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Línea de base del programa de intervención en movilidad humana del eje programático de gestión de riesgos y respuesta a emergencias

El Eje Programático de Gestión de Riesgos y Respuesta a Emergencias, está implementando, desde el 2018, proyectos orientados a la atención de las necesidades humanitarias de población refugiada y migrante, -especialmente venezolana- que está en territorio nacional, alineándose a una estrategia de implementación coordinada y articulada dentro de un Programa de intervención e implementación conjunta, dado que existen acciones complementarias y contribuyentes entre ellas. Por tal motivo, se ha determinado la realización de una línea de base que permita el abordaje integral y lectura del estado situacional de los indicadores al inicio de la intervención desde las diferentes aristas que los afectan. Read More...

ESTUDIO DE EVALUACIÓN DEL PROYECTO DE LA RESPUESTA NACIONAL AL VIH EN POBLACIONES CLAVE Y VULNERABLES DE ÁMBITOS URBANOS Y AMAZÓNICOS DEL PERÚ

Se desarrolló un proceso de evaluación sobre el Proyecto denominado: “Expansión de la Respuesta Nacional al VIH en Poblaciones Clave y Vulnerables de Ámbitos Urbanos y Amazónicos del Perú”, cuyo objetivo fue contribuir a la reducción de nuevos casos de infección por VIH en poblaciones clave y vulnerables en el Perú, y que fue iniciado en junio del 2019 bajo la administración de CARE Perú, con recursos financiados por el Fondo Mundial de lucha contra el SIDA, la Tuberculosis y la Malaria Read More...

ESTUDIO DIAGNÓSTICO DE LA SITUACIÓN SOCIOECONÓMICA Y DE SALUD DE LASPERSONAS CON DISCAPACIDAD DEL DISTRITO DE SAN MARCOS-ANCASH

El estudio diagnóstico se desarrolló en el marco de la alianza estratégica entre CARE Perú y Antamina, con el objetivo de diagnosticar la situación socioeconómica y de salud de las personas con discapacidad, del distrito de San Marcos (provincia de Huari, Ancash) basándonos en el modelo social de la discapacidad, el cual reconoce que, “la discapacidad es una construcción social y que las deficiencias no deben considerarse un motivo legítimo para denegar o restringir los derechos humanos” (ONU, 2018). Read More...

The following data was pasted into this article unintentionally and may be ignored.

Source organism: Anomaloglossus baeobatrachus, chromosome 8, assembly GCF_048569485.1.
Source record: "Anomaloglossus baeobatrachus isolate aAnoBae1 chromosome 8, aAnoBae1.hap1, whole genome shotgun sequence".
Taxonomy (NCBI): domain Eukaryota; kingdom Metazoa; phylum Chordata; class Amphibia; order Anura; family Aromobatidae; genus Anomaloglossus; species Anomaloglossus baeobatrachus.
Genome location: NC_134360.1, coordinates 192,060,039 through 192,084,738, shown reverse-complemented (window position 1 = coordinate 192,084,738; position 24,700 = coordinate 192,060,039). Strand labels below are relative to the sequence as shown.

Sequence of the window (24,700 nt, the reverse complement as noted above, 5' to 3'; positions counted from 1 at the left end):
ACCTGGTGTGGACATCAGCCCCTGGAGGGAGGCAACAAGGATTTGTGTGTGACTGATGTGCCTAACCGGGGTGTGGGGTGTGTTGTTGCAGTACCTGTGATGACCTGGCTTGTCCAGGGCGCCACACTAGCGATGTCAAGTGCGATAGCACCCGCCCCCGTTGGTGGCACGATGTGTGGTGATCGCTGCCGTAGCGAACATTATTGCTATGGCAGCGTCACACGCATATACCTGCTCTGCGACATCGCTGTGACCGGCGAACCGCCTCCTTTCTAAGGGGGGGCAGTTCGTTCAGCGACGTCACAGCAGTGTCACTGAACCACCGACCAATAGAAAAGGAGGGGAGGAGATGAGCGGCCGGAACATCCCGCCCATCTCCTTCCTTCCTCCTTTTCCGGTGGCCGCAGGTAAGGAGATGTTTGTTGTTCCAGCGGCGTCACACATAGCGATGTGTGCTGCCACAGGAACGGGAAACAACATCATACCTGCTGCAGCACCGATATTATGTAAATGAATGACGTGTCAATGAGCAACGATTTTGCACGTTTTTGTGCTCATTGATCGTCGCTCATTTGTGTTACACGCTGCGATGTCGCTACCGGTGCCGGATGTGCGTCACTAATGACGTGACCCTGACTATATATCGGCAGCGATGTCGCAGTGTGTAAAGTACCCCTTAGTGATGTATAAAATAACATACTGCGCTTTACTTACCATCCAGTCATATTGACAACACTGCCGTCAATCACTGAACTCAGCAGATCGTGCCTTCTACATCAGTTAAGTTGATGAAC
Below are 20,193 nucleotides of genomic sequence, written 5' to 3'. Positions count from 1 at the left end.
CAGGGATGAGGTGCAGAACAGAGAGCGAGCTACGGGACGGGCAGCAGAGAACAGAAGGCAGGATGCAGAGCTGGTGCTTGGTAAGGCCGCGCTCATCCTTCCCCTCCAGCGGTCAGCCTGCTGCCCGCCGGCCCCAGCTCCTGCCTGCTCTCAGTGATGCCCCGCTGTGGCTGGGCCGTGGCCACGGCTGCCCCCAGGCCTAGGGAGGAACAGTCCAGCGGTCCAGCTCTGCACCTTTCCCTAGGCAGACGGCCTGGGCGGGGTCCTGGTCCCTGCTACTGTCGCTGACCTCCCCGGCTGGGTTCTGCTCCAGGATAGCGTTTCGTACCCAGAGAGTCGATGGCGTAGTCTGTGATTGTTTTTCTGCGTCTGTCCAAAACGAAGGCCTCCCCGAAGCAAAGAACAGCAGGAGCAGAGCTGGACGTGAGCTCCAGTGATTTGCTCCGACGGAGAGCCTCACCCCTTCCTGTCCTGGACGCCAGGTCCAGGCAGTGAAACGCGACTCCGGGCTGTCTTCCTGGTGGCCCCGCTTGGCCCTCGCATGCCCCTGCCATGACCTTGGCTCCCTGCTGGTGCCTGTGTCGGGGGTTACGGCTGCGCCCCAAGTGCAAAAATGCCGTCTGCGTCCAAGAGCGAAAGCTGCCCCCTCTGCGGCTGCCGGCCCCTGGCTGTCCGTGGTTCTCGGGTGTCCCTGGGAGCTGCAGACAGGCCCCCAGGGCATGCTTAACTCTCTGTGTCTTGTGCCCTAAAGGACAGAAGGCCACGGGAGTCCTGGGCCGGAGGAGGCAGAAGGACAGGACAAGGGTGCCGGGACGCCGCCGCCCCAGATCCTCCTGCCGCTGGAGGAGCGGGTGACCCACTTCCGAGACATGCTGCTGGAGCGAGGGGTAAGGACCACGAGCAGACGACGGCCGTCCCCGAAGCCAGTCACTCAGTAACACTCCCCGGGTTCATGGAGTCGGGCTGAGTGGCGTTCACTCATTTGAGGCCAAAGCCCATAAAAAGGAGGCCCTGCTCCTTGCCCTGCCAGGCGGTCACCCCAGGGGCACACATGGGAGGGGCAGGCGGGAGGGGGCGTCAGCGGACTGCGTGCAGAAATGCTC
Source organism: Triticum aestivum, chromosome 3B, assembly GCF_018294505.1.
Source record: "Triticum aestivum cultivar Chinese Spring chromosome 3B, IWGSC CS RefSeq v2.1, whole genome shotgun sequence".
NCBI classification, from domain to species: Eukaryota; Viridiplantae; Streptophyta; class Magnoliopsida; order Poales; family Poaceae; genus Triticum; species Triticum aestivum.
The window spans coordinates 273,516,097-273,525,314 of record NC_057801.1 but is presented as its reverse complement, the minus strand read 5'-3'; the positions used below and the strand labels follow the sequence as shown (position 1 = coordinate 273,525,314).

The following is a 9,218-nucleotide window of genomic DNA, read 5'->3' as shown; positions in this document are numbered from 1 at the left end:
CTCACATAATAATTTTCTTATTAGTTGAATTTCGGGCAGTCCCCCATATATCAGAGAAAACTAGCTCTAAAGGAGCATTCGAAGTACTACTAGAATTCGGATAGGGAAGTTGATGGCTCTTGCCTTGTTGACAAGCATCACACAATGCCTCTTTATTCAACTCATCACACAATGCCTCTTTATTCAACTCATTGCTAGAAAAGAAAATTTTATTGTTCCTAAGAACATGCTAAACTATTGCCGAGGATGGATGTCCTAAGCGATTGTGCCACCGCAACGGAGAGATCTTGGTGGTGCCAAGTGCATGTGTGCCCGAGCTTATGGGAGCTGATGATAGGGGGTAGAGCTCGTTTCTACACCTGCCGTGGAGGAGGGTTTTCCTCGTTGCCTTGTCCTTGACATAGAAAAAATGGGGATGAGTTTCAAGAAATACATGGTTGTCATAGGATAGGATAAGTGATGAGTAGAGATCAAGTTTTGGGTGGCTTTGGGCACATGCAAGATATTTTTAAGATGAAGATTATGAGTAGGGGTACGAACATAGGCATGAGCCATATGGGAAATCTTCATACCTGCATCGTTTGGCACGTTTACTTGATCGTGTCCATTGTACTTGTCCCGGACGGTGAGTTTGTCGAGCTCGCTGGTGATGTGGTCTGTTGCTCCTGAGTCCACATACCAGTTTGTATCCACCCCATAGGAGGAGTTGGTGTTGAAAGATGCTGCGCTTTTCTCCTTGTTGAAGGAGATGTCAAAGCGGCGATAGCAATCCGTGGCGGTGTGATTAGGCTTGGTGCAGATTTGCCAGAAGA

ASISTENCIA TÉCNICA EN LA IDENTIFICACIÓN, DISEÑO E IMPLEMENTACIÓN DE INICIATIVAS COMUNITARIAS DE CONTENCIÓN, REACTIVACIÓN SOCIAL Y ECONÓMICA PROMOVIENDO COMUNIDADES SALUDABLES FRENTE A LA COVID-19 Y SISTEMATIZACIÓN DE LA EXPERIENCIA

El proyecto “Fortalecimiento de la Respuesta Sanitaria Local a través de la Movilización y Reactivación Social - FORS” y tiene como principal objetivo “Fortalecer las capacidades de respuesta organizada de los sistemas de salud locales y las comunidades/territorios del Área de Influencia Operativa de la Compañía Minera Antamina frente a la emergencia COVID-19, priorizando a la familia y ser humano en su protección, cuidado y capacidad de contagio. Además, acompañar el tránsito hacia una comunidad/territorio saludable que gestione un nuevo escenario post emergencia, protegiendo y promoviendo la salud de la población”. Read More...

“DIAGNÓSTICO SOBRE CORRESPONSABILIDAD DE GÉNERO EN PARTICIPANTES DEL PROYECTO IGNITE Y PROPUESTA DE INTERVENCIÓN”

CARE Perú en el marco de su mandato institucional de promover la igualdad de oportunidades de las niñas, jóvenes y mujeres en el Perú, a fin de contribuir en la erradicación de la pobreza, la desigualdad y la discriminación en el país, en el marco de la Agenda 2030 de Desarrollo Sostenible, en alianza con Mastercard, se implementó el Proyecto “IGNITE: Liberando el poder emprendedor de las empresarias” con el objetivo de contribuir a la creación de empleo, mejorar el bienestar de las familias a través de un mejor acceso a productos financieros personalizados para mujeres emprendedoras, y promover un mayor uso de las soluciones financieras digitales, con el propósito de acortar las barreras financieras y no financieras para el emprendimiento de las mujeres. Read More...

PROTECCIÓN Y ATENCIÓN EN SALUD SEXUAL Y REPRODUCTIVA A REFUGIADOS VENEZOLANOS VULNERABLES EN ECUADOR

El proyecto se ejecutó en un contexto simultáneo de crisis económica y sanitaria provocada por el COVID 19, y de reforma de la Ley de Movilidad Humana propuesta por el gobierno ecuatoriano hacia finales del 2020 y aprobada en febrero de 2021. Las estrategias empleadas para enfrentar la emergencia sanitaria y reducir el retraso de actividades se orientaron a: (a) establecimiento de alianzas y trabajo en asocio con organizaciones sociales locales de las ciudades de Ibarra y Huaquillas con el propósito de dinamizar las entregas de las diferentes modalidades de asistencia (b) organización de brigadas de atención legal y acompañamiento psicosocial y visitas in situ a lugares estratégicos de concentración de población migrante y refugiada (alberges y espacios públicos); (c) fortalecimiento de relaciones con plataformas de coordinación local y nacional y con el Ministerio de Salud Pública para apoyar y complementar acciones desempeñadas por el sistema de salud (CARE, 2021); (d) el abordaje a través de medios digitales y adaptación del SOP a esta modalidad (CARE, 2019). Read More...